Latest figures from the US Treasury Department show that Russia and Turkey are not the only countries to dump US debt bonds. Washington’s second-biggest creditor, Japan, is doing the same.
Tokyo dumped $82.9 billion, or seven percent of its US Treasuries holdings, over the twelve months ending in June – the latest month for which data is available.
In June alone, the country sold off $18.4 billion worth of the US securities. Japan’s holding as of June totals $1.03 trillion, the lowest since October 2011, though the country still remains the second-biggest holder of US debt.
China, the biggest holder of the US sovereign debt at $1.178 trillion, sold $4.4 billion worth of the US bonds in June. Since October 2011, China’s share of US Treasuries has declined by $138 billion. A fairly insignificant amount, but the escalating trade conflict with Washington could prompt Beijing to start massively dumping its holdings. The move could spell disaster for the US financial system.
Liquidating US Treasuries, one of the world’s safest and most actively-traded financial assets, has recently become a trend among major holders. Russia dumped 84 percent of its holdings this year, with its remaining holdings as of June totaling just $14.9 billion. With relations between Moscow and Washington at their lowest point in decades, the Central Bank of Russia explained the decision was based on financial, economic and geopolitical risks.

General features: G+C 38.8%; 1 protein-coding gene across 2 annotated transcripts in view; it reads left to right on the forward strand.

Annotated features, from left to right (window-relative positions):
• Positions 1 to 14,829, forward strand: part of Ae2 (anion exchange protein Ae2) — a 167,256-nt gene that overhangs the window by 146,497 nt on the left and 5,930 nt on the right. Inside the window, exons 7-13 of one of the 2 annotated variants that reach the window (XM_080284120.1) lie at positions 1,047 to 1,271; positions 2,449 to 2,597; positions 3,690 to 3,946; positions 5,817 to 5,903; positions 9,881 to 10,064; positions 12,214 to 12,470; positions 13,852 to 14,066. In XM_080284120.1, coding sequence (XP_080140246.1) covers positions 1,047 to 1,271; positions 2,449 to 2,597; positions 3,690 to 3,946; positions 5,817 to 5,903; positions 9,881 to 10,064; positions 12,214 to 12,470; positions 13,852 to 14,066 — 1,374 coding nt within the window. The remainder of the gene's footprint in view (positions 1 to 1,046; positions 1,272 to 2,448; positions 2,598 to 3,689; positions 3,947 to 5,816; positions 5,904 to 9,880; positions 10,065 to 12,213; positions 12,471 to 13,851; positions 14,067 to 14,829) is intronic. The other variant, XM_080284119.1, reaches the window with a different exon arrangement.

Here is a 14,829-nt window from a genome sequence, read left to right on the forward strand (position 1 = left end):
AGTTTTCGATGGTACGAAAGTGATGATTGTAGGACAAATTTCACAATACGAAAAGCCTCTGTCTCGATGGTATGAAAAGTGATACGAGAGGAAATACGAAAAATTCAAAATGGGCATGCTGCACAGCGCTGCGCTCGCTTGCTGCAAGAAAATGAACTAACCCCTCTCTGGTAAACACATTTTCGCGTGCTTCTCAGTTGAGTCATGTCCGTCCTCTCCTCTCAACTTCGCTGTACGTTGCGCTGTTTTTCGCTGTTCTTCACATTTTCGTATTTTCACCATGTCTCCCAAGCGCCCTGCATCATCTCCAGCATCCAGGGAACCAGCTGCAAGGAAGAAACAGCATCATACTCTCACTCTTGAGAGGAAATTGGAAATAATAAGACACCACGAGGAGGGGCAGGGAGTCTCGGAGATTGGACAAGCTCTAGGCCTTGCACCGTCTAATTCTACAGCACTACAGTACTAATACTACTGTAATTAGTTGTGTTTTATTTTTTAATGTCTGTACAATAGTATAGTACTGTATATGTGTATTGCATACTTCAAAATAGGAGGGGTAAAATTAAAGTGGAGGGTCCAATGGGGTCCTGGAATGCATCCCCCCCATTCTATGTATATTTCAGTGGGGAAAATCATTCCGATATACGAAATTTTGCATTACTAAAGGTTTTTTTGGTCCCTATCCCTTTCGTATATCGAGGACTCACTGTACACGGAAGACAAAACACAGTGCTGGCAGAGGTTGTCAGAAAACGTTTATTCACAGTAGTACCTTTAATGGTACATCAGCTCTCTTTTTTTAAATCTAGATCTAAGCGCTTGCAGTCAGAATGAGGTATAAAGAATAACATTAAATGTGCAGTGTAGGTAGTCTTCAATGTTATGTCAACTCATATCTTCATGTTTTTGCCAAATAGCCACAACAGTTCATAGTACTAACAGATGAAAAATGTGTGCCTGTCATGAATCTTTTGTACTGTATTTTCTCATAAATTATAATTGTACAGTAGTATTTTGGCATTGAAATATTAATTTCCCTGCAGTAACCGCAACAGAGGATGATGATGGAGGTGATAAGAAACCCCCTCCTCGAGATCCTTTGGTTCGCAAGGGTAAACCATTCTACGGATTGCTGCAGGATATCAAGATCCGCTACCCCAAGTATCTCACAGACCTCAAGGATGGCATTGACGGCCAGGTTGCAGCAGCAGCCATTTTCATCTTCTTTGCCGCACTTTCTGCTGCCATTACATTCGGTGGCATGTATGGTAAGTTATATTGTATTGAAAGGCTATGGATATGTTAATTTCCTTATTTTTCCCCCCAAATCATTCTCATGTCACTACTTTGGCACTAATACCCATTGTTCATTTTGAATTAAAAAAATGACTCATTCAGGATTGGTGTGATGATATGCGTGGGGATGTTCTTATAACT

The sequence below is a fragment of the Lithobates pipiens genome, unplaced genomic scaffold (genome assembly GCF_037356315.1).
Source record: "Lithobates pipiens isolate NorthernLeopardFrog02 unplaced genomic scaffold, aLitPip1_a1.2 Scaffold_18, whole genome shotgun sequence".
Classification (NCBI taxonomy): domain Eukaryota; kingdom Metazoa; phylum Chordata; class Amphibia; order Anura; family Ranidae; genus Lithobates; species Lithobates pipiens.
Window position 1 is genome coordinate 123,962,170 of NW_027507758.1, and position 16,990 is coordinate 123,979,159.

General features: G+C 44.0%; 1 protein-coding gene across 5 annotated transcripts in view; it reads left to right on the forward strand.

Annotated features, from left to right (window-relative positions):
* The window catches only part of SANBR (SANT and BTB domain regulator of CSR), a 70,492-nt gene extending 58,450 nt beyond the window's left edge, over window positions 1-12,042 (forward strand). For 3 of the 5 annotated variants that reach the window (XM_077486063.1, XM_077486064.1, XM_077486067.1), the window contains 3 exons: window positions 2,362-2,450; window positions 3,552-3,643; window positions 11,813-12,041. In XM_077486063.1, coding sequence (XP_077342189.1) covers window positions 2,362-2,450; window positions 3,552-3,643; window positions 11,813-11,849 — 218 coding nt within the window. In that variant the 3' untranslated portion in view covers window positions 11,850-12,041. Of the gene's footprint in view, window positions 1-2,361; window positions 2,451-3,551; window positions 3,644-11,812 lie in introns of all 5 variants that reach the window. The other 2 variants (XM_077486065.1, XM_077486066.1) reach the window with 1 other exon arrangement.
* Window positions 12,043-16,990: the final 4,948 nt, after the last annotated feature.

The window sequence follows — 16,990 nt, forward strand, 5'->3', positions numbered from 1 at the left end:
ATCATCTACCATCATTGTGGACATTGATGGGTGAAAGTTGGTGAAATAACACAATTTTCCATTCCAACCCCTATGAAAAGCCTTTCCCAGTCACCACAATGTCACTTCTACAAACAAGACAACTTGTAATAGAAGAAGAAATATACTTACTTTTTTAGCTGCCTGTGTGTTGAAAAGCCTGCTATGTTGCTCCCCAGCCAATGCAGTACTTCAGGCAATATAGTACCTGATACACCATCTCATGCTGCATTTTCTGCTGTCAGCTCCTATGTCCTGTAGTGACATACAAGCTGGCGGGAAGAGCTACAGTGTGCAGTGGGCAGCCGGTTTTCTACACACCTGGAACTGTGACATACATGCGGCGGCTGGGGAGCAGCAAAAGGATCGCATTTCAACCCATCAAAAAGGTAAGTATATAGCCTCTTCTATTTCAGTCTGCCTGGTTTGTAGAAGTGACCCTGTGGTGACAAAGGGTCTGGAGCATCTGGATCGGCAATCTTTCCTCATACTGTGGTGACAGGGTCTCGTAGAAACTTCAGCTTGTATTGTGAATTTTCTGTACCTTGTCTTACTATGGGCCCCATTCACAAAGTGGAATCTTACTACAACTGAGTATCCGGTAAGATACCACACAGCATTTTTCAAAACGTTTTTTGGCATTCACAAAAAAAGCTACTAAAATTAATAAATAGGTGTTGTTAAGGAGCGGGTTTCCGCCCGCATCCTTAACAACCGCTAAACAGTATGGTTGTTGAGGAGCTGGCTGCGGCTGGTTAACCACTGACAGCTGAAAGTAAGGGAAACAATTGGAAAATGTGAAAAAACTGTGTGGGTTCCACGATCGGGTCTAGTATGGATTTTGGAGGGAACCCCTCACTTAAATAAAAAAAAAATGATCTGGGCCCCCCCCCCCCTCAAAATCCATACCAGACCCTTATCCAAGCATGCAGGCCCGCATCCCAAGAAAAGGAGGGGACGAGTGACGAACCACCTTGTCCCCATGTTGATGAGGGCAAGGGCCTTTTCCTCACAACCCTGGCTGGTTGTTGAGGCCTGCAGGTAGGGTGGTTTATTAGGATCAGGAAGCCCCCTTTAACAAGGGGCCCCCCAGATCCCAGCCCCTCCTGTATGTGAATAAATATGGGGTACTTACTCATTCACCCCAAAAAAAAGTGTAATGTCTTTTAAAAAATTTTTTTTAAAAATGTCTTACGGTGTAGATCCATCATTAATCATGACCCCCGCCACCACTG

At the same time, Turkey fell off the list of major foreign holders of US government securities by slashing its share of US bonds and notes to $28.8 billion in June from $32.6 billion in May. Turkey’s holding of US Treasuries has fallen by 42 percent during the first half of the year.
Ankara and Washington are in a diplomatic standoff over the detention of US pastor Andrew Brunson in Turkey. Brunson has been charged with assisting the failed military coup two years ago. He faces 35 years in a Turkish prison.
A treasury bond is a fixed-interest government debt security with a maturity of more than 10 years. Treasury bonds make interest payments two times a year. Financial instruments such as government bonds are vital for countries that are used to living on credit. US Treasuries are critical to the US government’s ability to borrow money to balance the budget.